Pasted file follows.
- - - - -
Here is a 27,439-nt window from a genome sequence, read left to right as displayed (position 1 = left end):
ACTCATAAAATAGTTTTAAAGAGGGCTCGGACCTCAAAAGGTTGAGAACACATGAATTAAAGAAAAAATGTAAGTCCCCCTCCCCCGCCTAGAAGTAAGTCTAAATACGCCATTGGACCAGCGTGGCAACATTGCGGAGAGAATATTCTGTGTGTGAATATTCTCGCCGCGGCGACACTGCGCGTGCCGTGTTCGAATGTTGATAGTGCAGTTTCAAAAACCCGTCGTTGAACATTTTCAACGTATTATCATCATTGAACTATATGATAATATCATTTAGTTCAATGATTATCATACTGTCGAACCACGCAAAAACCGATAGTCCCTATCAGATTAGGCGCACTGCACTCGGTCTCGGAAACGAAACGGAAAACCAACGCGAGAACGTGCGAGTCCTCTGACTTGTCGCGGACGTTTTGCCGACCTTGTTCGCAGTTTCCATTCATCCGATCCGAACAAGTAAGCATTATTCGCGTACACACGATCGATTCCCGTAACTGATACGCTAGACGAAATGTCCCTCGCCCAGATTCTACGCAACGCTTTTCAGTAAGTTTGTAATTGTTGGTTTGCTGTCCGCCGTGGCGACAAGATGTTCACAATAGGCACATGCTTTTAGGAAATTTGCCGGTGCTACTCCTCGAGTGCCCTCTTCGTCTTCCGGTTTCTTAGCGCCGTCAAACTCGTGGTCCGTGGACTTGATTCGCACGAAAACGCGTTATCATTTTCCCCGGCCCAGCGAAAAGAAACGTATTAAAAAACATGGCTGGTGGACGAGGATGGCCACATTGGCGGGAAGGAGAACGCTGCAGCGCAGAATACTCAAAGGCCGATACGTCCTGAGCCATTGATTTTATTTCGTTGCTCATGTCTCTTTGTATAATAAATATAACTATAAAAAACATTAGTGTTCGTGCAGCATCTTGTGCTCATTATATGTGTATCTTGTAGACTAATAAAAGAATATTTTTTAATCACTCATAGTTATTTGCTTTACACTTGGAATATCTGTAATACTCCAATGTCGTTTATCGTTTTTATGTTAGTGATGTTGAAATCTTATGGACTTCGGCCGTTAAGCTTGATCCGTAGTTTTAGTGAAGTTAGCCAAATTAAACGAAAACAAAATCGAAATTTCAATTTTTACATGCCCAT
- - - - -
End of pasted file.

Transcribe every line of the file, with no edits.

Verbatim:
Here is a 27,439-nt window from a genome sequence, read left to right as displayed (position 1 = left end):
ACTCATAAAATAGTTTTAAAGAGGGCTCGGACCTCAAAAGGTTGAGAACACATGAATTAAAGAAAAAATGTAAGTCCCCCTCCCCCGCCTAGAAGTAAGTCTAAATACGCCATTGGACCAGCGTGGCAACATTGCGGAGAGAATATTCTGTGTGTGAATATTCTCGCCGCGGCGACACTGCGCGTGCCGTGTTCGAATGTTGATAGTGCAGTTTCAAAAACCCGTCGTTGAACATTTTCAACGTATTATCATCATTGAACTATATGATAATATCATTTAGTTCAATGATTATCATACTGTCGAACCACGCAAAAACCGATAGTCCCTATCAGATTAGGCGCACTGCACTCGGTCTCGGAAACGAAACGGAAAACCAACGCGAGAACGTGCGAGTCCTCTGACTTGTCGCGGACGTTTTGCCGACCTTGTTCGCAGTTTCCATTCATCCGATCCGAACAAGTAAGCATTATTCGCGTACACACGATCGATTCCCGTAACTGATACGCTAGACGAAATGTCCCTCGCCCAGATTCTACGCAACGCTTTTCAGTAAGTTTGTAATTGTTGGTTTGCTGTCCGCCGTGGCGACAAGATGTTCACAATAGGCACATGCTTTTAGGAAATTTGCCGGTGCTACTCCTCGAGTGCCCTCTTCGTCTTCCGGTTTCTTAGCGCCGTCAAACTCGTGGTCCGTGGACTTGATTCGCACGAAAACGCGTTATCATTTTCCCCGGCCCAGCGAAAAGAAACGTATTAAAAAACATGGCTGGTGGACGAGGATGGCCACATTGGCGGGAAGGAGAACGCTGCAGCGCAGAATACTCAAAGGCCGATACGTCCTGAGCCATTGATTTTATTTCGTTGCTCATGTCTCTTTGTATAATAAATATAACTATAAAAAACATTAGTGTTCGTGCAGCATCTTGTGCTCATTATATGTGTATCTTGTAGACTAATAAAAGAATATTTTTTAATCACTCATAGTTATTTGCTTTACACTTGGAATATCTGTAATACTCCAATGTCGTTTATCGTTTTTATGTTAGTGATGTTGAAATCTTATGGACTTCGGCCGTTAAGCTTGATCCGTAGTTTTAGTGAAGTTAGCCAAATTAAACGAAAACAAAATCGAAATTTCAATTTTTACATGCCCAT